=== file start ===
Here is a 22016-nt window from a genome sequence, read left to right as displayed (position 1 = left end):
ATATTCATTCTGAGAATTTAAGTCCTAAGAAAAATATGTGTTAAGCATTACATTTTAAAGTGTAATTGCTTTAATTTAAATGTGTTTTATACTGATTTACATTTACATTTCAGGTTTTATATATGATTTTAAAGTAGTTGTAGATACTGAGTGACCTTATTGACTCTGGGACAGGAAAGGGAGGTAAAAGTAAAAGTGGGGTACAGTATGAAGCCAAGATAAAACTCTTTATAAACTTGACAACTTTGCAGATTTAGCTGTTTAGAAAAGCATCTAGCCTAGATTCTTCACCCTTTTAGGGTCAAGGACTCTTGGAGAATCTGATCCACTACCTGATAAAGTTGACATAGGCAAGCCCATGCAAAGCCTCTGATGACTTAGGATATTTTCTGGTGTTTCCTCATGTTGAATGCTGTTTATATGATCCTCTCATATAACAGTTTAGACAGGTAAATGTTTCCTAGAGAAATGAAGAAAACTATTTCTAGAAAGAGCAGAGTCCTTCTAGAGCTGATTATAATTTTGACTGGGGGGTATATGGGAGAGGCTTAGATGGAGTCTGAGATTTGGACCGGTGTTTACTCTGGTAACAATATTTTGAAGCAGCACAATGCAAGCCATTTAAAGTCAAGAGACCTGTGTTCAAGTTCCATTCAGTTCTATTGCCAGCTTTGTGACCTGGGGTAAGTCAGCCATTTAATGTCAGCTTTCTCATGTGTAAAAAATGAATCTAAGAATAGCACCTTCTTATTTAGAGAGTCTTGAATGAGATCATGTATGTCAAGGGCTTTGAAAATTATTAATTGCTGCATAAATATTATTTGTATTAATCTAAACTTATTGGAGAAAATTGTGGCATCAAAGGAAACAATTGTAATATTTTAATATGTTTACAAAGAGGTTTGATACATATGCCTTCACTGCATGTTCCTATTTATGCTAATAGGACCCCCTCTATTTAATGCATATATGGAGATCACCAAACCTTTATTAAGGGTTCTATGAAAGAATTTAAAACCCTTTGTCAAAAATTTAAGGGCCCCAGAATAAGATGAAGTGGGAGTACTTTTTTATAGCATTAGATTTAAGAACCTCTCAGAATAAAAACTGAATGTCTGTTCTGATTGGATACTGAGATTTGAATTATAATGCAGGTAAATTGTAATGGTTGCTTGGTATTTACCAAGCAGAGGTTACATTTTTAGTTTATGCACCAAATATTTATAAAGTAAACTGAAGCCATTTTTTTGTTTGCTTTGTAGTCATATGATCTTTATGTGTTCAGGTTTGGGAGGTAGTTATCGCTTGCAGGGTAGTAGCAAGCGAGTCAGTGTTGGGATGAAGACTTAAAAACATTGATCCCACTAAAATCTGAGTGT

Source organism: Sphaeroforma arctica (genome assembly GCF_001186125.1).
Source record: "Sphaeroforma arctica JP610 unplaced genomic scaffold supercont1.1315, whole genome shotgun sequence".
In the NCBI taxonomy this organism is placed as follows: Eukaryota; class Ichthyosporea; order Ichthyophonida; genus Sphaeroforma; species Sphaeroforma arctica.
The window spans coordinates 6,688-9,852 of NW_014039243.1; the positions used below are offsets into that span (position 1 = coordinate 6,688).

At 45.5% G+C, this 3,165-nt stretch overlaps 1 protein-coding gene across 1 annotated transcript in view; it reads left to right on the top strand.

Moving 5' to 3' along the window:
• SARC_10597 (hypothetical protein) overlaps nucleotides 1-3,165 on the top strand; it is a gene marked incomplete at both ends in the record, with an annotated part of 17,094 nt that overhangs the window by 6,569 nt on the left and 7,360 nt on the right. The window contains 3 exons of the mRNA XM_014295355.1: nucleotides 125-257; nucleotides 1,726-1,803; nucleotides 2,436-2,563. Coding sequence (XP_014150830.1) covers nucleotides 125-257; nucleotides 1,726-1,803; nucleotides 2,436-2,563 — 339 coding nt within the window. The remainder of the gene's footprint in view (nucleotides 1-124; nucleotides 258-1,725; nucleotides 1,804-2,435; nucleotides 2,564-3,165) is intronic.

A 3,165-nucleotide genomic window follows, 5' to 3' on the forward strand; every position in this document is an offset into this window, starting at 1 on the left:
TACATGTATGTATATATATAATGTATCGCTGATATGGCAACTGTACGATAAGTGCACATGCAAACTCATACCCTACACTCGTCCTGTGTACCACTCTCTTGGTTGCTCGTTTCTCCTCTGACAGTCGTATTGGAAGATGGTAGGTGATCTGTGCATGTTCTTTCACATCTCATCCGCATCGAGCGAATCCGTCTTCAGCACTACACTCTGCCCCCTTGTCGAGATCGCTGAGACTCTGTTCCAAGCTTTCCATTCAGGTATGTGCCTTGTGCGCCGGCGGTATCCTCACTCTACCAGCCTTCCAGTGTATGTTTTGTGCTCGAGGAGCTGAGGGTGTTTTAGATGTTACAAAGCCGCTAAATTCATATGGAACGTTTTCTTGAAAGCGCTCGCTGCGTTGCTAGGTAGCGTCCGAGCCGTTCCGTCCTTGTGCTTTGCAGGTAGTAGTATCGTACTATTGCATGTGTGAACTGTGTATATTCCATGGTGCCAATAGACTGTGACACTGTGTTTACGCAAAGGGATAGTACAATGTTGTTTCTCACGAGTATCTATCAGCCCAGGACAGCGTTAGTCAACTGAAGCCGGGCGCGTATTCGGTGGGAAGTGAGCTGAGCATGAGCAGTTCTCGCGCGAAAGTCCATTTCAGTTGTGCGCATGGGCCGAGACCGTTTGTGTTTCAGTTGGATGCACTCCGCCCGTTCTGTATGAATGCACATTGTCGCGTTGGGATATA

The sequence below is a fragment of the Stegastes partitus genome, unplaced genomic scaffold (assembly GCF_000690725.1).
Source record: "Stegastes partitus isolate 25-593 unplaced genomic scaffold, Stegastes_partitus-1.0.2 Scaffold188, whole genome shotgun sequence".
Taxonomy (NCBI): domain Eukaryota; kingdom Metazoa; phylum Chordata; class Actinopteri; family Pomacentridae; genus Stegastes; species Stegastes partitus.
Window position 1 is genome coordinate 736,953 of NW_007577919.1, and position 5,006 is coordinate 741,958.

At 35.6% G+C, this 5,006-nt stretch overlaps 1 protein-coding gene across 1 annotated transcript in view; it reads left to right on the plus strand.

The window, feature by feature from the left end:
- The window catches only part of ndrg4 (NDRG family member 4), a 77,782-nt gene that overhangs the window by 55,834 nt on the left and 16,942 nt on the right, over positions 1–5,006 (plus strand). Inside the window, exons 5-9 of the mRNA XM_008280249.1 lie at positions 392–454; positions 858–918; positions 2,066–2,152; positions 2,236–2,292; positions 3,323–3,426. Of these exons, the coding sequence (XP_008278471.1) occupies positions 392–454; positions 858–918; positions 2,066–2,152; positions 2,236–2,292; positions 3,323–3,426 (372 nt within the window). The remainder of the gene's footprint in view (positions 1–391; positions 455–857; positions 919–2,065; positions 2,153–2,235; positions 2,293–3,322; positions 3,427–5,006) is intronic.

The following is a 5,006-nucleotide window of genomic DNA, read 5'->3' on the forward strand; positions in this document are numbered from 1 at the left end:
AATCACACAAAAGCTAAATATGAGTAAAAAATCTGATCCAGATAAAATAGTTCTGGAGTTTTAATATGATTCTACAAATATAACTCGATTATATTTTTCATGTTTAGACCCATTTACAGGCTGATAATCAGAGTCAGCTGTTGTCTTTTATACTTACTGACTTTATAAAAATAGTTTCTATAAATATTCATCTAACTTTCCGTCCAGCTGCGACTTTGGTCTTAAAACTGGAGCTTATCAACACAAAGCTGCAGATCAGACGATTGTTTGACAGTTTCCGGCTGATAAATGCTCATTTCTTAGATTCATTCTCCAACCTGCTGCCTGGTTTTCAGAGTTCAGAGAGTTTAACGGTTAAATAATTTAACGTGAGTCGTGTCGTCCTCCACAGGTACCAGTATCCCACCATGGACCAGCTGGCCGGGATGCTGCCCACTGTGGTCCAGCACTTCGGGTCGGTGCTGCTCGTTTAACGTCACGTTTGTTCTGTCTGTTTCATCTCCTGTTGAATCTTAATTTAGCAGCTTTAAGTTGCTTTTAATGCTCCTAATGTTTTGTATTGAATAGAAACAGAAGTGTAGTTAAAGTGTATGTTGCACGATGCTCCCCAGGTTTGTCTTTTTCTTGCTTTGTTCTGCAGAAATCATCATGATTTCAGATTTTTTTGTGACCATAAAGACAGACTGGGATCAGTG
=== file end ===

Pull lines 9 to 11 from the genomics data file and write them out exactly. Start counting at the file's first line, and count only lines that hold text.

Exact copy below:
• SARC_10597 (hypothetical protein) overlaps nucleotides 1-3,165 on the top strand; it is a gene marked incomplete at both ends in the record, with an annotated part of 17,094 nt that overhangs the window by 6,569 nt on the left and 7,360 nt on the right. The window contains 3 exons of the mRNA XM_014295355.1: nucleotides 125-257; nucleotides 1,726-1,803; nucleotides 2,436-2,563. Coding sequence (XP_014150830.1) covers nucleotides 125-257; nucleotides 1,726-1,803; nucleotides 2,436-2,563 — 339 coding nt within the window. The remainder of the gene's footprint in view (nucleotides 1-124; nucleotides 258-1,725; nucleotides 1,804-2,435; nucleotides 2,564-3,165) is intronic.

A 3,165-nucleotide genomic window follows, 5' to 3' on the forward strand; every position in this document is an offset into this window, starting at 1 on the left:
TACATGTATGTATATATATAATGTATCGCTGATATGGCAACTGTACGATAAGTGCACATGCAAACTCATACCCTACACTCGTCCTGTGTACCACTCTCTTGGTTGCTCGTTTCTCCTCTGACAGTCGTATTGGAAGATGGTAGGTGATCTGTGCATGTTCTTTCACATCTCATCCGCATCGAGCGAATCCGTCTTCAGCACTACACTCTGCCCCCTTGTCGAGATCGCTGAGACTCTGTTCCAAGCTTTCCATTCAGGTATGTGCCTTGTGCGCCGGCGGTATCCTCACTCTACCAGCCTTCCAGTGTATGTTTTGTGCTCGAGGAGCTGAGGGTGTTTTAGATGTTACAAAGCCGCTAAATTCATATGGAACGTTTTCTTGAAAGCGCTCGCTGCGTTGCTAGGTAGCGTCCGAGCCGTTCCGTCCTTGTGCTTTGCAGGTAGTAGTATCGTACTATTGCATGTGTGAACTGTGTATATTCCATGGTGCCAATAGACTGTGACACTGTGTTTACGCAAAGGGATAGTACAATGTTGTTTCTCACGAGTATCTATCAGCCCAGGACAGCGTTAGTCAACTGAAGCCGGGCGCGTATTCGGTGGGAAGTGAGCTGAGCATGAGCAGTTCTCGCGCGAAAGTCCATTTCAGTTGTGCGCATGGGCCGAGACCGTTTGTGTTTCAGTTGGATGCACTCCGCCCGTTCTGTATGAATGCACATTGTCGCGTTGGGATATA